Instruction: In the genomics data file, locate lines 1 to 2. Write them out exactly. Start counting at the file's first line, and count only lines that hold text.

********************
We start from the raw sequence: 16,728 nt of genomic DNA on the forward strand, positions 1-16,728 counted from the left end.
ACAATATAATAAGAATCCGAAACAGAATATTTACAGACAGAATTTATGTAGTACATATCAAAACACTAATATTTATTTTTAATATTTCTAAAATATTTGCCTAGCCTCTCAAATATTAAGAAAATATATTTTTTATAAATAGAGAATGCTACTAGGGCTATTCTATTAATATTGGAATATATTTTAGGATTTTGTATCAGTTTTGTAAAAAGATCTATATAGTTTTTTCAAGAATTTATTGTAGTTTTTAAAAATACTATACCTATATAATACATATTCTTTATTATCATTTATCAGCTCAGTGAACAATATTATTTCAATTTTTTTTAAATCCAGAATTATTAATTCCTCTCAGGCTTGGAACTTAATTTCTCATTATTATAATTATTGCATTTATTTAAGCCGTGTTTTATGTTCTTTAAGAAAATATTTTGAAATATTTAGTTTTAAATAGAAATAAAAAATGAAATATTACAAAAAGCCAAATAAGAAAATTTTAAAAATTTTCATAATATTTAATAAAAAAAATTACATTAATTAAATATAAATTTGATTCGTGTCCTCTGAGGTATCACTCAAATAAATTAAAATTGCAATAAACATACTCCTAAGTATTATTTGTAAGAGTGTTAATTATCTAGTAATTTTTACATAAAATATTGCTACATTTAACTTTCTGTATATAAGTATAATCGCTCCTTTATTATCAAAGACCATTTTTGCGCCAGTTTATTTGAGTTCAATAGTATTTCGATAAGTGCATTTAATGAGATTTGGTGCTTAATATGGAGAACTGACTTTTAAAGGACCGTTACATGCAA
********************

We start from the raw sequence: 16,728 nt of genomic DNA on the forward strand, positions 1-16,728 counted from the left end.
ACAATATAATAAGAATCCGAAACAGAATATTTACAGACAGAATTTATGTAGTACATATCAAAACACTAATATTTATTTTTAATATTTCTAAAATATTTGCCTAGCCTCTCAAATATTAAGAAAATATATTTTTTATAAATAGAGAATGCTACTAGGGCTATTCTATTAATATTGGAATATATTTTAGGATTTTGTATCAGTTTTGTAAAAAGATCTATATAGTTTTTTCAAGAATTTATTGTAGTTTTTAAAAATACTATACCTATATAATACATATTCTTTATTATCATTTATCAGCTCAGTGAACAATATTATTTCAATTTTTTTTAAATCCAGAATTATTAATTCCTCTCAGGCTTGGAACTTAATTTCTCATTATTATAATTATTGCATTTATTTAAGCCGTGTTTTATGTTCTTTAAGAAAATATTTTGAAATATTTAGTTTTAAATAGAAATAAAAAATGAAATATTACAAAAAGCCAAATAAGAAAATTTTAAAAATTTTCATAATATTTAATAAAAAAAATTACATTAATTAAATATAAATTTGATTCGTGTCCTCTGAGGTATCACTCAAATAAATTAAAATTGCAATAAACATACTCCTAAGTATTATTTGTAAGAGTGTTAATTATCTAGTAATTTTTACATAAAATATTGCTACATTTAACTTTCTGTATATAAGTATAATCGCTCCTTTATTATCAAAGACCATTTTTGCGCCAGTTTATTTGAGTTCAATAGTATTTCGATAAGTGCATTTAATGAGATTTGGTGCTTAATATGGAGAACTGACTTTTAAAGGACCGTTACATGCAA